I am a lesbian. I am other things, too: a woman, a feminist, a Sociology major, a good friend, a proud Haverford student.  While all those identifiers are true, they’re also excruciatingly politically correct. I left out the fact that I lived in housing projects for a good portion of my childhood, or that I was raised Southern Baptist. I left out that I didn’t know what homosexuality was until I asked my mom why all my peers teased my seventh grade choir teacher, who, unbeknownst to me, was a lesbian. I left out that I’m angry.

These experiences aren’t negative things and I shouldn’t feel like being at Haverford will help me rise above them. Silence is not acceptance. Acknowledging an experience doesn’t mean that you can’t see past it or that you’re insecure about it, and ignoring our differences doesn’t unite us or make us more accepting.

I don’t want to be a part of a community that doesn’t validate the person that I am. I shouldn’t feel uncomfortable claiming being gay as an integral part of my identity. Yes, I’m more than my sexual orientation, but that doesn’t necessarily make those other parts of my identity more important.  My goal for this campus isn’t assimilation or even acceptance, it’s awareness. I don’t speak for the entire queer community on campus – I know some people take comfort in the fact that they aren’t defined by their sexuality. But that only makes the need to talk about this issue even more dire.

We should be cognizant that not all queer students feel comfortable here. In the past, when SAGA has created community spaces for discussion about issues queer students face, people don’t want to talk or listen. Not everyone has to be a gay rights activist, but I thought that this was a school that valued dialogue and progress. I don’t think that Haverford is actively trying to hurt the LGBTQ community, but by ignoring the problem, we’re not doing good by the mutual trust, concern, and respect in our Honor Code.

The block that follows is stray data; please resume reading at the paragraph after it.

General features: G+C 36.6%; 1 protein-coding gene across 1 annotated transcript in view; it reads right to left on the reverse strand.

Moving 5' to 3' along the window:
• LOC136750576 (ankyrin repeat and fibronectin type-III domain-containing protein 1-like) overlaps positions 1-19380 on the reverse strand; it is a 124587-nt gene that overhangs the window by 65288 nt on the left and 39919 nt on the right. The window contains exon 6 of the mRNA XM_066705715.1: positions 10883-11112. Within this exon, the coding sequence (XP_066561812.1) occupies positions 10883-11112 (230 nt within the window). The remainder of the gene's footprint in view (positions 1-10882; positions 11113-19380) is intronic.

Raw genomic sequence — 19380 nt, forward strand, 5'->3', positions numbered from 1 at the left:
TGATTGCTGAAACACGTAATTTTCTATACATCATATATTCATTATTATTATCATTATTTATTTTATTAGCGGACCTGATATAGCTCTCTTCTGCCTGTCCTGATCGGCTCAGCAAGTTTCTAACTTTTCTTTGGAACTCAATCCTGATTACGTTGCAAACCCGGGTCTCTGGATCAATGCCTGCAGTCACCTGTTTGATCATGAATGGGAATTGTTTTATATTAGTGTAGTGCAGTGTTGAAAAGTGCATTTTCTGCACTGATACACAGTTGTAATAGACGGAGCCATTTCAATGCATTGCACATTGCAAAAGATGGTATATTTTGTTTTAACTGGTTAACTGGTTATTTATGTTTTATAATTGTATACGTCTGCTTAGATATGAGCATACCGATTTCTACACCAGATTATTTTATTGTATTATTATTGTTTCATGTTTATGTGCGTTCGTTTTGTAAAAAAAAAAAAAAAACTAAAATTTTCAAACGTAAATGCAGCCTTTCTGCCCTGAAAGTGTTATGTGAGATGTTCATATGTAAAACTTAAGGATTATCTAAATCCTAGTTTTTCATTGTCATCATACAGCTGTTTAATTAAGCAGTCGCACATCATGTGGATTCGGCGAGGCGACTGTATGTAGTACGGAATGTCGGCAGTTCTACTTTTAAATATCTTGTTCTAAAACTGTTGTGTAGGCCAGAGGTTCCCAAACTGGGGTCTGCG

This is a confrontation, but it is not a condemnation. It’s a call for a “confront-a-logue,” if you will. All I want is for people to seek out a solution. I don’t necessarily know that there is one answer, but I know that if we don’t talk about it, nothing will ever get better. I love Haverford and my fellow students, and I look forward to the day that we can all agree with the sentiment on the back of this year’s SAGA t-shirts: “We’re here. Some of us are queer. Let’s talk about it.”

One Comment

  1. Dianne Free April 15, 2013

    I found this to be eye opening.People need to talk about these things. I like many others would think saying it does not matter , I love you anyway, would be the supportive thing to say.After reading this I see it may not be so. It does matter. Not that it changes the love or feelings but, it matters. Its a big deal. We all need to be informed enough to discuss these issues . The only way to do that is to pay attention and learn how to do it no matter what our sexual orientation is.